The last four of Wilson’s eight years in the White House were an epic drama. Reëlected in 1916 on an implied promise of nonintervention (“He kept us out of war”), he soon became the Commander-in-Chief of an American military victory and, on the streets of Europe, the rhapsodically received oracle of a permanent peace that would be sustained by a League of Nations. Crushed by his own country’s resistance to this vision, he suffered a stroke in 1919 after barnstorming the U.S. in support of the League. The following year, he was too infirm to fulfill his hopes of bucking the two-term tradition and running for a third.

When considered against the electoral circumstances that exchanged Wilson, a Democrat, for Harding, a Republican, some of the tumults of 2020 appear to be a centennial reiteration, or inversion, of the calamities and longings of the 1920 campaign. Then the country—recently riven by disease, inflamed with racial violence and anxious about immigration, torn between isolation and globalism—yearned for what the winning candidate somewhat malapropically promised would be a return to “normalcy.” Early in 2020, the term remained useful to supporters of Joe Biden, with its suggestion of Presidential behavior once more within the pale. The word’s nostalgic tenor soon enough made it anathema to left-wing Democrats, and the cyclonic circumstances of the past six months may have made it feel obsolete to Biden himself, but it is still what he is talking about when he calls for removing Donald Trump: “Will we rid ourselves of this toxin? Or will we make it a permanent part of our national character?” In terms of the Presidential decency on which so much depends, there is nowhere to go but backward.

So begins Thomas Mallon’s engaging reconsideration of the 1920 presidential selection and campaign. You may read his entire New Yorker piece here.

When George H. W. Bush played the religion card: 1988

3 Dec

George H.W. Bush was not one to wear his religion on his sleeve. But to gain the Republican presidential nomination, he felt he had to.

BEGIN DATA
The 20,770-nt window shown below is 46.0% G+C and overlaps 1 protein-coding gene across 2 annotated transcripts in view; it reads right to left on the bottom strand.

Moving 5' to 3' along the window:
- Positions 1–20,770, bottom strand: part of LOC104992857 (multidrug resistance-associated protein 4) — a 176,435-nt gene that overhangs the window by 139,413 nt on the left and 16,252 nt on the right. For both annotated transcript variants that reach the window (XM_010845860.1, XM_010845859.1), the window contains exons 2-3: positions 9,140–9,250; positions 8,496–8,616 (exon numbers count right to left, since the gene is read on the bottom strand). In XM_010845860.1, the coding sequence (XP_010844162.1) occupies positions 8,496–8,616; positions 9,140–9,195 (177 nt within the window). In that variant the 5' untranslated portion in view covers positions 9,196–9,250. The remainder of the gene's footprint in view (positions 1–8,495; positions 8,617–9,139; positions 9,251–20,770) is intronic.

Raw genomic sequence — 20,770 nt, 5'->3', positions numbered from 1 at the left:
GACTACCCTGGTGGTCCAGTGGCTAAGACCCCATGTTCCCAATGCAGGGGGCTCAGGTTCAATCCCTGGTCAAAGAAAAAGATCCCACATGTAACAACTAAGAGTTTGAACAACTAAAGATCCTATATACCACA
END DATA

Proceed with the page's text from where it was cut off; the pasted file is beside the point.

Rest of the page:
A New England Episcopalian, Bush was raised listening to his devout mother read from the Book of Common Prayer. Like other upper class class WASPS raised in the mid-20th century, he was a regular churchgoer.

But beyond checking a denominational box and invoking the Deity on the appropriate ceremonial occasions, Bush did not make his religion part of his political life.

Until 1988, that is.

So begins Mark Silk’s report at Religion News Service on religion in the late former President Bush’s 1988 campaign. You may read the entire report here.

Papers of President Theodore Roosevelt Now Online

17 Oct

The Library of Congress is announcing that the Theodore Roosevelt Papers are now online. You may read the entire announcement here.

The Redemption of Ulysses S. Grant

20 Jun

Every now and then a past American president undergoes a radical change in historical reputation. The starkest case was probably that of Harry Truman who was single-handedly rehabilitated twenty-five years ago by David McCullough’s Pulitzer-Prize-winning biography. By contrast, Thomas Jefferson has had rough innings recently at the hands of liberal historians who once lauded him but now focus on his long, profitable—and mealy-mouthed—entanglement with slavery.

The latest candidate for redemption is Ulysses S. Grant. The process has been underway for a couple decades already but surely has hit full stride now, courtesy of America’s favorite biographer, Ron Chernow. Also a Pulitzer winner for his work on George Washington and a prime source for the endlessly popular stage musical, Hamilton …

So begins historian James Bratt’s review of Chernow’s biography of U.S. Grant. You may read the rest of the review at the Twelve here.

Papers of President Woodrow Wilson Now Online

15 May

The Library of Congress now has Woodrow Wilson’s Papers online. You may read the official post, with link, here.

World War I: A soldier & a president

4 May

My friend, storyteller Jim Schaap, has posted at The Twelve a fine reflection on his great uncle and on Woodrow Wilson–apropos this final year of the World War I centennial. You may read Jim’s post here.

The National Security Archive and U.S. Secrets

19 Dec

Shortly after the government released a trove of documents on the assassination of John F. Kennedy, I sat down with Tom Blanton, the director of the National Security Archive, to talk about America’s dysfunctional mechanisms for classifying and declassifying information. Here, in an edited transcript, he weighs in on why historians should be extra-grateful for Hillary Clinton’s private server; what really needs to be declassified; and how history is likely to judge Julian Assange, Edward Snowden and Chelsea Manning.

At BloombergView, James Gibney (quoted above) interviews Tom Blanton about classifying, declassifying, and archiving U.S. secrets. Read the entire interview here.